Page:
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  • Does your HR Wellness & Benefits Program address the most dangerous activity your employees do every day? According to the U.S. Census Bureau, in 2013, 76.4% of workers 16 years and older drove alone on their commute to and from work, and another almost 10% carpooled. As something that most do every single day, Driver Safety seems to be overlooked when it comes to other Wellness Programs. Most HR Wellness Programs focus on individual health, including healthy eating and regular exercise, and some incorporate financial and emotional wellness. ​ Recent studies have shown that workers stress over their finances while at work, and that stress carries on through their commute home. Over-worrying can dominate thought and cause distraction for your

    Aug 11,
    - by Michael
  • The U.S. National Traffic Safety Highway Administration has released a fact sheet that provides updates on occupant protection—or seat belt usage—in 2011. Research has found that lap/shoulder seat belts, when used, reduce the risk of fatal injury to front-seat passenger car occupants by 45 percent and the risk of moderate- to-critical injury by 50 percent. For light-truck occupants, seat belts reduce the risk of fatal injury by 60 percent and moderate-to-critical injury by 65 percent. Ejection from the vehicle is one of the most injurious events that can happen to a person in a crash. In fatal crashes in 2011, 77 percent of passenger vehicle occupants who were totally ejected from the vehicle were killed. Seat belts are effective in

    Apr 24,
    - by Michael
  • Traffic Safety The Transportation Research Board recently released the initial analysis of the Strategic Highway Research Program (SHRP 2) project to study specific research questions using early SHRP 2 naturalistic driving study and roadway information database data. The study recruited 2,800 volunteer drivers, ages 16-80, across six will be collectd for 1 to 2 include vehicle speed, acceleration, and braking; all vehicle controls; lane position; forward radar; and video views forward, to the rear, and on the driver's face and hands. When complete in early 2014, the NDS data set will contain over 33,000,000 travel miles from over 3,800 vehicle-years of driving, totaling over four petabytes of data... ...The study's central goal is to produce unparalleled data from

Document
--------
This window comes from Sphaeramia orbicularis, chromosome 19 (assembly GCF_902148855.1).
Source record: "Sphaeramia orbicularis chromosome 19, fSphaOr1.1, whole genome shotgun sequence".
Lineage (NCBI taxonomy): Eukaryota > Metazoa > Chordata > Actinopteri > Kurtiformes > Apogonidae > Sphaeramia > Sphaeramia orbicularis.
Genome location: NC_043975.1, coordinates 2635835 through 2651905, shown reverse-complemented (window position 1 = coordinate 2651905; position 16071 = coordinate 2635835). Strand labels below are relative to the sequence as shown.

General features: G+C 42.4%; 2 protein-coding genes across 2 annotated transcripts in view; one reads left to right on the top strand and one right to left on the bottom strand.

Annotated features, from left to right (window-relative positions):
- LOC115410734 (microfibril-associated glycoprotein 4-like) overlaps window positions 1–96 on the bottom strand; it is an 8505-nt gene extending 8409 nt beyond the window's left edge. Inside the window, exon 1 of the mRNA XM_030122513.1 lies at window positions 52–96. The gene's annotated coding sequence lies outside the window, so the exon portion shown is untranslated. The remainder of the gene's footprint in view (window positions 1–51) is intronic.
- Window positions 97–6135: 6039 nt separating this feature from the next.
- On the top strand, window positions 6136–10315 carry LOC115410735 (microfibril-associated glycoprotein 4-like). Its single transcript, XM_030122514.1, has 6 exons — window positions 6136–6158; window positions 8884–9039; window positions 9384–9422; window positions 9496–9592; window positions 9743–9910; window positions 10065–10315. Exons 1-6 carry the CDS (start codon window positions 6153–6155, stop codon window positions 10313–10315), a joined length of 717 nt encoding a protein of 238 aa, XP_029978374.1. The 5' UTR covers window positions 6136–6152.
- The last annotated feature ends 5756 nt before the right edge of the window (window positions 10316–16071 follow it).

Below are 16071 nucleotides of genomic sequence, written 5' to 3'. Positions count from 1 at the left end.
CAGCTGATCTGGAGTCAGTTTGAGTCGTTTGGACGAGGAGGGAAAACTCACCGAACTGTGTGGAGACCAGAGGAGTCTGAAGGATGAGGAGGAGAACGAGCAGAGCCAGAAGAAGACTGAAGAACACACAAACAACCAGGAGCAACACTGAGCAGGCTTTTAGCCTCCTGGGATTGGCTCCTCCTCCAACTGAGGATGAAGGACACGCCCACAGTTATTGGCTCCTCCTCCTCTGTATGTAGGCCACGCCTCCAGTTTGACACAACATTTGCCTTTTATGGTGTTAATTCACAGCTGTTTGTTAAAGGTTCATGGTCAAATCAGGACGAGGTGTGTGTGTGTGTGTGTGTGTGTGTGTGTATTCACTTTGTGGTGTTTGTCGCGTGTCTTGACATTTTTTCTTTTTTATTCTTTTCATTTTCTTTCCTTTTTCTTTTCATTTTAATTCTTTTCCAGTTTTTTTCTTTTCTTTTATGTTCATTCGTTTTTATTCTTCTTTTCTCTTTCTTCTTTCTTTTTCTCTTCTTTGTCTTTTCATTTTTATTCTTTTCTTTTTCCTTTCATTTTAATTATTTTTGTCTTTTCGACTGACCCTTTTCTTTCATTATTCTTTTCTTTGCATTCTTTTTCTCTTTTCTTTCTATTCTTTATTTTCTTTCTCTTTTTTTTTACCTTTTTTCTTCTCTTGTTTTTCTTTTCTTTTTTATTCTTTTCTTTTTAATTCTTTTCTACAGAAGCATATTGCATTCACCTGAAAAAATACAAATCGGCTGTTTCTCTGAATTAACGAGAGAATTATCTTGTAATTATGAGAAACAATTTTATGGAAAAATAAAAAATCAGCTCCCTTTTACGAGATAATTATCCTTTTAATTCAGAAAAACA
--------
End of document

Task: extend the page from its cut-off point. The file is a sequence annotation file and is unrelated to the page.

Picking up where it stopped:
Apr 11,
    - by Michael
  • If you drive for work, either in your own car or in a fleet vehicle, you work in one of the most dangerous "offices" around. In 2011 the total unintentional injury related deaths in the US attributed to driving for work was 1,603 - roughly 70% of the total number of 2,306 work-related deaths, according to the2013 National Safety Council Injury Facts report. The "good" news is that you are less likely to be injured while driving for work vs injuring yourself doing other things at work. Only 100,000 of the 4.9 million injuries on the job in 2011 were driving related. Work related motor vehicle injuries still cost a staggering $22.3 billion when considering administrative expense ($12.1 billion), wage

    Apr 09,
    - by Michael
  • Fleet Operations Do your drivers have company cell phones? Does your company have a driving policy that prohibits cell use in one way or another while driving? Even if it's not company policy (you are not alone), do your drivers operate company vehicles in states or jurisdictions where cell phone use is banned in one form or another? Last year at the NAFA convention Rachel sat in on a particularly interesting seminar by St. Louis attorney Karen Baudendistel, who proceeded to "scared the hell out of" the fleet risk and safety managers in the room with some of the implications of cell use by company drivers. "Do any of you do business in the states that prohibit talking on the

    Apr 01,
    - by Michael

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